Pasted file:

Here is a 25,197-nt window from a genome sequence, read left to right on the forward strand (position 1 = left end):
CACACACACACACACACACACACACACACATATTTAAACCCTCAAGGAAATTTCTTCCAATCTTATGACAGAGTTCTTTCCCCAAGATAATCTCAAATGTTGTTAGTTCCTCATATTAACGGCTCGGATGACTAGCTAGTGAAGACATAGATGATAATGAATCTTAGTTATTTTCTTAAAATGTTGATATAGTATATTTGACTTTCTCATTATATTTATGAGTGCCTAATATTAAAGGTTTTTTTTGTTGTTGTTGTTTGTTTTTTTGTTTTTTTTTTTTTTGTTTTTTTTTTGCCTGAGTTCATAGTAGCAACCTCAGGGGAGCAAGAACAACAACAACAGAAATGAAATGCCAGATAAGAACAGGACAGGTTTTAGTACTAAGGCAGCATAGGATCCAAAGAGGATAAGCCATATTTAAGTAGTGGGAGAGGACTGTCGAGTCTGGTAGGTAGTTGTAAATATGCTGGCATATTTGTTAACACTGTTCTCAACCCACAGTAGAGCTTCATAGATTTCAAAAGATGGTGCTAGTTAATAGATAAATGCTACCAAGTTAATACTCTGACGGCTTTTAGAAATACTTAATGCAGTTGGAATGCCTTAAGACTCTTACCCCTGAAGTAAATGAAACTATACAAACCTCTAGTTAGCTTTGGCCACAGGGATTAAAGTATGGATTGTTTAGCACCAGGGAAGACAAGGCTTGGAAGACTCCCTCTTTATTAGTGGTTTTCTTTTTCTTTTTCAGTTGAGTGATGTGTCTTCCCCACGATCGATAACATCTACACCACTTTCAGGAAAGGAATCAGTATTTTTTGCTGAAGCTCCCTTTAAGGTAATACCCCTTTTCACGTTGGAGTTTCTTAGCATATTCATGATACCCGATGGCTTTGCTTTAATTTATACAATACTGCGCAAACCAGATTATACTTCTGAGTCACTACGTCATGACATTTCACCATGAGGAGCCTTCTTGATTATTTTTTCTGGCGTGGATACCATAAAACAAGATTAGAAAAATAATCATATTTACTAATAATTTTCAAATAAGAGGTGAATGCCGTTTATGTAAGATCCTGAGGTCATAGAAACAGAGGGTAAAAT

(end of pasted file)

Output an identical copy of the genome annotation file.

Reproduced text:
Here is a 25,197-nt window from a genome sequence, read left to right on the forward strand (position 1 = left end):
CACACACACACACACACACACACACACACATATTTAAACCCTCAAGGAAATTTCTTCCAATCTTATGACAGAGTTCTTTCCCCAAGATAATCTCAAATGTTGTTAGTTCCTCATATTAACGGCTCGGATGACTAGCTAGTGAAGACATAGATGATAATGAATCTTAGTTATTTTCTTAAAATGTTGATATAGTATATTTGACTTTCTCATTATATTTATGAGTGCCTAATATTAAAGGTTTTTTTTGTTGTTGTTGTTTGTTTTTTTGTTTTTTTTTTTTTTGTTTTTTTTTTGCCTGAGTTCATAGTAGCAACCTCAGGGGAGCAAGAACAACAACAACAGAAATGAAATGCCAGATAAGAACAGGACAGGTTTTAGTACTAAGGCAGCATAGGATCCAAAGAGGATAAGCCATATTTAAGTAGTGGGAGAGGACTGTCGAGTCTGGTAGGTAGTTGTAAATATGCTGGCATATTTGTTAACACTGTTCTCAACCCACAGTAGAGCTTCATAGATTTCAAAAGATGGTGCTAGTTAATAGATAAATGCTACCAAGTTAATACTCTGACGGCTTTTAGAAATACTTAATGCAGTTGGAATGCCTTAAGACTCTTACCCCTGAAGTAAATGAAACTATACAAACCTCTAGTTAGCTTTGGCCACAGGGATTAAAGTATGGATTGTTTAGCACCAGGGAAGACAAGGCTTGGAAGACTCCCTCTTTATTAGTGGTTTTCTTTTTCTTTTTCAGTTGAGTGATGTGTCTTCCCCACGATCGATAACATCTACACCACTTTCAGGAAAGGAATCAGTATTTTTTGCTGAAGCTCCCTTTAAGGTAATACCCCTTTTCACGTTGGAGTTTCTTAGCATATTCATGATACCCGATGGCTTTGCTTTAATTTATACAATACTGCGCAAACCAGATTATACTTCTGAGTCACTACGTCATGACATTTCACCATGAGGAGCCTTCTTGATTATTTTTTCTGGCGTGGATACCATAAAACAAGATTAGAAAAATAATCATATTTACTAATAATTTTCAAATAAGAGGTGAATGCCGTTTATGTAAGATCCTGAGGTCATAGAAACAGAGGGTAAAAT